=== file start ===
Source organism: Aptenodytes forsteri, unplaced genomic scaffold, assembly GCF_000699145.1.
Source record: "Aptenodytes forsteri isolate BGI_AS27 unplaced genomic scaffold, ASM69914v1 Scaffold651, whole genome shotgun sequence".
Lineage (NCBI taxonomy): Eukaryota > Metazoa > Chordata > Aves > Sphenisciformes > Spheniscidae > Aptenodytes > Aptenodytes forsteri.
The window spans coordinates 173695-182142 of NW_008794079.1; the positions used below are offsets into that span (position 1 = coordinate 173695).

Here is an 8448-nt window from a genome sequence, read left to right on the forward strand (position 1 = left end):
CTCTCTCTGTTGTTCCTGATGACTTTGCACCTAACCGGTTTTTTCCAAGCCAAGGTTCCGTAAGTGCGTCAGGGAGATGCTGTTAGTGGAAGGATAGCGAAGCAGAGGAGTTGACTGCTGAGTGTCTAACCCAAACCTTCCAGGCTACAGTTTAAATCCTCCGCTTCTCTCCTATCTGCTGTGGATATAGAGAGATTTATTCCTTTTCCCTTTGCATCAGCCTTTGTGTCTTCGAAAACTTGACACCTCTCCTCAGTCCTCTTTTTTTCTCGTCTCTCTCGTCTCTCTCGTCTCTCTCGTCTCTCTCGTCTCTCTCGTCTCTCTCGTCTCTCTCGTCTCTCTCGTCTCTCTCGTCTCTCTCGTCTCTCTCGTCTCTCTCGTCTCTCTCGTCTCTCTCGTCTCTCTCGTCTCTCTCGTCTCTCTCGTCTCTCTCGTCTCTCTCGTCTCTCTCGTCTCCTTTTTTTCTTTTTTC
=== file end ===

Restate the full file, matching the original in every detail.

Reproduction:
Source organism: Aptenodytes forsteri, unplaced genomic scaffold, assembly GCF_000699145.1.
Source record: "Aptenodytes forsteri isolate BGI_AS27 unplaced genomic scaffold, ASM69914v1 Scaffold651, whole genome shotgun sequence".
Lineage (NCBI taxonomy): Eukaryota > Metazoa > Chordata > Aves > Sphenisciformes > Spheniscidae > Aptenodytes > Aptenodytes forsteri.
The window spans coordinates 173695-182142 of NW_008794079.1; the positions used below are offsets into that span (position 1 = coordinate 173695).

Here is an 8448-nt window from a genome sequence, read left to right on the forward strand (position 1 = left end):
CTCTCTCTGTTGTTCCTGATGACTTTGCACCTAACCGGTTTTTTCCAAGCCAAGGTTCCGTAAGTGCGTCAGGGAGATGCTGTTAGTGGAAGGATAGCGAAGCAGAGGAGTTGACTGCTGAGTGTCTAACCCAAACCTTCCAGGCTACAGTTTAAATCCTCCGCTTCTCTCCTATCTGCTGTGGATATAGAGAGATTTATTCCTTTTCCCTTTGCATCAGCCTTTGTGTCTTCGAAAACTTGACACCTCTCCTCAGTCCTCTTTTTTTCTCGTCTCTCTCGTCTCTCTCGTCTCTCTCGTCTCTCTCGTCTCTCTCGTCTCTCTCGTCTCTCTCGTCTCTCTCGTCTCTCTCGTCTCTCTCGTCTCTCTCGTCTCTCTCGTCTCTCTCGTCTCTCTCGTCTCTCTCGTCTCTCTCGTCTCTCTCGTCTCTCTCGTCTCTCTCGTCTCTCTCGTCTCCTTTTTTTCTTTTTTC